- Production of minerals dramatically increased from 1960 to 2007, for example by four times in the case of copper and lead, close to four times for lithium and 77 times for tantalum/niobium (used in technological devices).
Assessing demographic trends across the globe, the report finds that:
- The annual increase in numbers of the world’s population peaked in the 1990s and the rate of population growth has been declining since the mid 1960s. Continued global population growth is inevitable for the next few decades but is not inevitable in the longer term.
- Between 2010 and 2050, it is projected that global population will add 2.3 billion people and become predominantly urban. Developing countries will be building the equivalent of a city of a million people every five days from now until 2050. Governments should plan for urban growth with reduced material consumption and environmental impact.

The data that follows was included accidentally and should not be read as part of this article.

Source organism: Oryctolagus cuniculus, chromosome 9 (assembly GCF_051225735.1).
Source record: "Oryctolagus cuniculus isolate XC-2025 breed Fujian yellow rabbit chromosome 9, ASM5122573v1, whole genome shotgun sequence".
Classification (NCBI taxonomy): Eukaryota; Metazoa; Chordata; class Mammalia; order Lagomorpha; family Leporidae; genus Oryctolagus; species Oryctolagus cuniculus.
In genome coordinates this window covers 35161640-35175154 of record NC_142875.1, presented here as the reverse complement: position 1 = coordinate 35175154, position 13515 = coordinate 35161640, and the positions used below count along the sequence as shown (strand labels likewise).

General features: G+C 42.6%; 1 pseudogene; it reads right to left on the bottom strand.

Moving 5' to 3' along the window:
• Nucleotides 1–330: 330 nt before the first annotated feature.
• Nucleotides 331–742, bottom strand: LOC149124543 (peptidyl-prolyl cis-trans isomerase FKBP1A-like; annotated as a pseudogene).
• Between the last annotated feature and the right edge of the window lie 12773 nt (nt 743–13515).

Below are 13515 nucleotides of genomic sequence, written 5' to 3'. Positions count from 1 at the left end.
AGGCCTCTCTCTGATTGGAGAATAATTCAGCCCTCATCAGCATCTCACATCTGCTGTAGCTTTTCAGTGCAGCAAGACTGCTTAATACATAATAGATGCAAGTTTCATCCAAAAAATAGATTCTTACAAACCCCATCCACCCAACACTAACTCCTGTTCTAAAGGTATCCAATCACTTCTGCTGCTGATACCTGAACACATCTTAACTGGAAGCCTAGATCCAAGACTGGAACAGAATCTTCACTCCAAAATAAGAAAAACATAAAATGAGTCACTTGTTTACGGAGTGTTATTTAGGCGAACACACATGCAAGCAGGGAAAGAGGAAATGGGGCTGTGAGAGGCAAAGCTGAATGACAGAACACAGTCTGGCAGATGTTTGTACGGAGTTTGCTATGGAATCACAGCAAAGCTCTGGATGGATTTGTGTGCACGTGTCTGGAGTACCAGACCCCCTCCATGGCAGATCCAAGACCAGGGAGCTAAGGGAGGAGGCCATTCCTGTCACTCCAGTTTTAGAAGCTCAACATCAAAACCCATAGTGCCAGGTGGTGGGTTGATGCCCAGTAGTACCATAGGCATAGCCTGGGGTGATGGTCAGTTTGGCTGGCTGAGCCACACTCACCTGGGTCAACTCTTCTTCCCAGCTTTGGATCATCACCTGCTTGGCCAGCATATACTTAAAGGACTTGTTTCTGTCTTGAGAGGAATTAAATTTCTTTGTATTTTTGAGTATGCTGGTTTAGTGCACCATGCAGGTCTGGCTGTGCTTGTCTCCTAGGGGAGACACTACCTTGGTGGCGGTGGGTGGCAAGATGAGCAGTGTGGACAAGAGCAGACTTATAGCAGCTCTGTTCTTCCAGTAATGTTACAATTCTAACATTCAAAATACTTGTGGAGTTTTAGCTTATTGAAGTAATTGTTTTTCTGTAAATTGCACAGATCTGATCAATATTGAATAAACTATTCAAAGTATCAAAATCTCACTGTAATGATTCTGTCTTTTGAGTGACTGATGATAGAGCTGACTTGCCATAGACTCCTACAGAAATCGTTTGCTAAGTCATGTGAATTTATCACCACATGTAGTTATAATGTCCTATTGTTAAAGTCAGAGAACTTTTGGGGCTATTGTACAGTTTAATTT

- The global population is ageing: in 1950 5 per cent of the population was 65 and above, in 2010 it reached 9 per cent and by 2050 it is expected to be 20 per cent or almost 2 billion people. The percentage of the UK’s population that is over 65 is predicted to rise from 16 per cent in 2010 to 24 per cent in 2050, but the effects will be substantially mitigated by improved health of the elderly.
The report says that despite a decline in fertility almost everywhere the global population is still growing at about 80 million per year, largely because of the demographic momentum inherent in a large cohort of young people. But the poorest countries, where high fertility rates are still primarily found, are neither experiencing nor benefiting from population decline.
It says the transition to low birth and death rates has occurred in various cultures, in widely different socio-economic settings. Countries such as south Korea and Iran have moved through this transition much faster than Europe or North America.